What is it about?

In this study, characterization based on the thermal properties for conventional copper core yarn’s fabric and newly developed copper cover yarn’s fabrics was carried out. The results demonstrate better conductivity of copper cover yarn’s fabrics as compared to the copper core conventional fabrics, which is attributed to its better conduction due to greater percentage of copper and direct contact between the heat flux transducers.

Featured Image

Why is it important?

Electronic textiles are recognized for their conductive characteristics in various fields of research including medicine, communications, power and for the development of protective clothing. Out of the several types of conductive textiles available, multi-component yarns and fabrics, produced from continuous copper filament as spiral covering on hybrid cover yarns, have never before been investigated for their thermal capabilities. This study concludes that copper cover fabrics provide significant advantage in terms of its openness, air permeability, water vapour and liquid water transport capabilities.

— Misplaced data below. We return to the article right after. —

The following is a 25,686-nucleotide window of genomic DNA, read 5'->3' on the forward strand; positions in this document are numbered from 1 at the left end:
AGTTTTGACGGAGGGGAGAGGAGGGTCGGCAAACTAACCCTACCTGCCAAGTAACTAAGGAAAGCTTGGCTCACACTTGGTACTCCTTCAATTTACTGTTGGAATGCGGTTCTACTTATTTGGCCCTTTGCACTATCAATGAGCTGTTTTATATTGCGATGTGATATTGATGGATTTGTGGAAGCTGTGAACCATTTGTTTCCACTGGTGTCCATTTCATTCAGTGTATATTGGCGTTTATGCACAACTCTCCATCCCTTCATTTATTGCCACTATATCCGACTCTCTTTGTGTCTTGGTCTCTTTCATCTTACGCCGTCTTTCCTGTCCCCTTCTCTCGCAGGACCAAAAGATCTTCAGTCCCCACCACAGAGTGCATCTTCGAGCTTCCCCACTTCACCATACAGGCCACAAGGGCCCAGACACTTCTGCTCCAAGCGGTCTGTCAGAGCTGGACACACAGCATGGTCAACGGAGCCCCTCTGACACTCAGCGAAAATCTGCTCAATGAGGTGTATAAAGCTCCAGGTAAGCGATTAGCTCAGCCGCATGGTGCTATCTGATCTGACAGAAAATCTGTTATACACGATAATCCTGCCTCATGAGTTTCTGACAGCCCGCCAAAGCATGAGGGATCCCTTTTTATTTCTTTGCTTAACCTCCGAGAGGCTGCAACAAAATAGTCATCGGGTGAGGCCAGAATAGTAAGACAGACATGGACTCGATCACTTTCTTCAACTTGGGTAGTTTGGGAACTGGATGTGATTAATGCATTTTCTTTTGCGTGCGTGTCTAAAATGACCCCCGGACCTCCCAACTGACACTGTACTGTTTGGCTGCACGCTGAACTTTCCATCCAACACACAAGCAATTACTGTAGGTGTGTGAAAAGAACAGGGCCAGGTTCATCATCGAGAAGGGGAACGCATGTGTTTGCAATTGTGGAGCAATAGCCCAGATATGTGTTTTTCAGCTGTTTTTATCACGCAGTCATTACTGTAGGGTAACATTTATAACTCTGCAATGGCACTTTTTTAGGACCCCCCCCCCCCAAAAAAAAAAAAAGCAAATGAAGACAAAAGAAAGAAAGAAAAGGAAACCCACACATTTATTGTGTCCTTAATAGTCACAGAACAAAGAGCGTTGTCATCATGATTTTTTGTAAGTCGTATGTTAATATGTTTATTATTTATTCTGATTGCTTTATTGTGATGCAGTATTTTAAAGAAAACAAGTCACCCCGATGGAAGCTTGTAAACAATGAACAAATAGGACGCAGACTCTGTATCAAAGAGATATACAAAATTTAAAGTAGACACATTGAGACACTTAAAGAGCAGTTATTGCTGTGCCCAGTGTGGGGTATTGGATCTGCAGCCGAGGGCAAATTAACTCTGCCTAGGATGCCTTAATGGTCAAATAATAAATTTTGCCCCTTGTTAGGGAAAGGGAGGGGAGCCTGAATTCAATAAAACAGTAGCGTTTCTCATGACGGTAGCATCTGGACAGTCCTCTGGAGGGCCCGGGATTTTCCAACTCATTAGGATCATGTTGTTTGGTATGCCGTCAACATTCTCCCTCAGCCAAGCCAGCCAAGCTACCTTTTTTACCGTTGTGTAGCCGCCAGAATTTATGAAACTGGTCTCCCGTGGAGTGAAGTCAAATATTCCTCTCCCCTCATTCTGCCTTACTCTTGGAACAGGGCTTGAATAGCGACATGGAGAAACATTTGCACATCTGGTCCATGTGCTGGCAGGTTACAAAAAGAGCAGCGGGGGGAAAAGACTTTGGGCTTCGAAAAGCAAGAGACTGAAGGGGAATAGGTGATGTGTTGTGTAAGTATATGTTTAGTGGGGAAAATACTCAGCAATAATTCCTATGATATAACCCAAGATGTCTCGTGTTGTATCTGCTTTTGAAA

The scope of performance-based textiles is becoming enormous due to its applicability in almost every field of study. E-textiles, which are well known for their conductive properties, have attracted many researchers. These conductive textiles can be converted into smart fabrics with embedded sensors/computers, which can actively or passively interact with its user or the environment. Conductive fabrics are also used in protective textiles, such as, electromagnetic interference (EMI) shielding materials for industrial/device protection and as safety workwear. Besides EMI, the thermal properties of these conductive textiles are often used in the production of heat reflective insulations with applications such as, building insulations, portable shelters and fireproof fabrics.

Universiti Teknologi MARA

Read the Original

This page is a summary of: Characterization based on the thermal capabilities of metallized fabrics equipped with hybrid conductive yarns for protective clothing, Journal of the Textile Institute, January 2018, Taylor & Francis, DOI: 10.1080/00405000.2017.1423007.
You can read the full text:



The following have contributed to this page